...but in the meantime, here's something to read.
"Phantoms in the Brain" by V.S. Ramachandran, M.D., PH.D.
I picked this book up at the bookstore, read the back and knew I had to have it. It's hard to explain exactly what it's about, but I'll try.
I thought we (meaning science, society, etc.) knew quite a bit about the human brain and how it works. Turns out, we know pretty much nothing. Back in 1998, when I had my very first panic attack - and doctors told me they couldn't tell me why - I just figured I was insane. In 1995, I was finally put on a series of pills, because "there's no test for what you have, we just have to experiment." I was lucky. My experiments led to a solution. Even through all of that, I still thought we pretty much knew what we could about the human brain.
WE KNOW NOTHING.
This book discusses neuroscience in a way that I can TOTALLY understand. It's dumbed down to the masses, rather than being taylored to the doctors and superbright people in this world. Poor Mr. Zoom has to endure my excited re-cap of every chapter.
The best part is, the Dr. who wrote it has taken real life patients (names, small details changed to preserve privacy) and led the reader through the brain damage and the resulting strange behaviors. Then there are simple experiments that further demonstrate how our brains work.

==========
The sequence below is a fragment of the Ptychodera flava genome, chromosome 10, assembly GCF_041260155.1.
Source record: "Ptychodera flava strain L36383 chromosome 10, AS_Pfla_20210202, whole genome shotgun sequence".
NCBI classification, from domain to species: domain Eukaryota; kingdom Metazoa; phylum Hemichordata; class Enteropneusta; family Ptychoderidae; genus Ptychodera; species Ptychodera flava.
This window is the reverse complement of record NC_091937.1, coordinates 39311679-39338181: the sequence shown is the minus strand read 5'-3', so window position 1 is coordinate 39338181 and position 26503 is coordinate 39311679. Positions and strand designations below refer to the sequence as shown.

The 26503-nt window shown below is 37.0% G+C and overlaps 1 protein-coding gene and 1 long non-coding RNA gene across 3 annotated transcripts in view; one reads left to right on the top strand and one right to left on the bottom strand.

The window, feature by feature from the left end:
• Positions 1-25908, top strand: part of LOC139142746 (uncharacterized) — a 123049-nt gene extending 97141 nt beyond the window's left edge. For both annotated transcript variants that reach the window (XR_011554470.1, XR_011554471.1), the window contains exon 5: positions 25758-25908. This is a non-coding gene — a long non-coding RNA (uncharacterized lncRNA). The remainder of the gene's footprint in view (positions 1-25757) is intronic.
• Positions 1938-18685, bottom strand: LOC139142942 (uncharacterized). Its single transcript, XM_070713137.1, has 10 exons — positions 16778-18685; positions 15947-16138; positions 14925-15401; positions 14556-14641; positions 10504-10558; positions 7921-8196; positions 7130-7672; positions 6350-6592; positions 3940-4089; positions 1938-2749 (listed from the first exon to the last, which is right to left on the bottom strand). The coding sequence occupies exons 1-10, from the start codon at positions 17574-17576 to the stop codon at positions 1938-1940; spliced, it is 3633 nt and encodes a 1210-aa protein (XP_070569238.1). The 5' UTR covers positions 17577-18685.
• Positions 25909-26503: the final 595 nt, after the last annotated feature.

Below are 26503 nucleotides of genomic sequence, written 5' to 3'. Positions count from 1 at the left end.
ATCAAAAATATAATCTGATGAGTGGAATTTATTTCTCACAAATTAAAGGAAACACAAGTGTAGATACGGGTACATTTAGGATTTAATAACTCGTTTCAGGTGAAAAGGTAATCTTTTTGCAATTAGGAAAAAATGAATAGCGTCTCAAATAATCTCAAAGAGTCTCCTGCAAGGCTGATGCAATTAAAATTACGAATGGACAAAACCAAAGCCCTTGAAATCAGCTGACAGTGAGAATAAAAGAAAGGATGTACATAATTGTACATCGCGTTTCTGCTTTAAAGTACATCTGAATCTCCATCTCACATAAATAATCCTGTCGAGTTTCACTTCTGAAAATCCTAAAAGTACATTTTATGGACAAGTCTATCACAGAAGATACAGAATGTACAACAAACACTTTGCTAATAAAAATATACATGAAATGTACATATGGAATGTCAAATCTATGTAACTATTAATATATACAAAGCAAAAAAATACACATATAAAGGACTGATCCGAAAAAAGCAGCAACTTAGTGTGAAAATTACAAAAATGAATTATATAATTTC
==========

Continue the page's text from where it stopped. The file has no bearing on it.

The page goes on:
The case histories you are presented with in the beginning feel like you are reading about someone who has "gone insane". Apparently, in medicine, the strange cases were/are mostly written off as either insane or not worth the time to explore.
But that's just it, they aren't crazy. They are perfectly sane, intelligent people who have suffered a kind of brain injury that causes these things or actions. There's a quote in the book from Sherlock Holmes "I know, my dear Watson, that you share my love of all that is bizarre and outside the conventions and humdrum routines of everyday life." Stuff like that is as good as chocolate to me.
There is a down side to reading this book, however. There are times when I've come to realize that our brain is almost another "being" in our heads. It literally has a "mind" of it's own, and can make one do, say or see things that we KNOW are incorrect. And with most of these case studies, that's exactly the frustrating part for the patient and the doctor alike. They KNOW it's not right, but something is happening. And through these demonstrations, you come to see exactly how it can and does happen. It's very unsettling, at least to me, if I think about it too hard. And right about now you are probably thinking I've been doing more than chores with my time lately.
The other downside, if I can call it that, is a loss of the feeling of mysticism in the world. I'm not sure if mysticism is the word I'm looking for.... After reading this book (I'm almost done with it), there's sortof a scientific "explanation" as to why... say ... someone might have a religious experience, or someone migh have a "premonition". I don't get on the ghost/esp/mystic band wagon all too eagerly, but it was kindof nice to sometimes think that things like that beyond our explanation were out there.
That probably sounds as retarded as I think it does.
Now, the author comes right out and tells you that these ideas of his are pure theory. Nothing can be proven as fact. However, his examples are so compelling, I defy any of you with the huge knowledge out there to point out the reasons why it can't be true (other than those the author already acknowledges.)
Anyway, that's my book recommendation.
I won't be able to resume my usual stories of coffee spillage and Mr. Zoom smart alecness until at least Monday. Stay safe, everyone!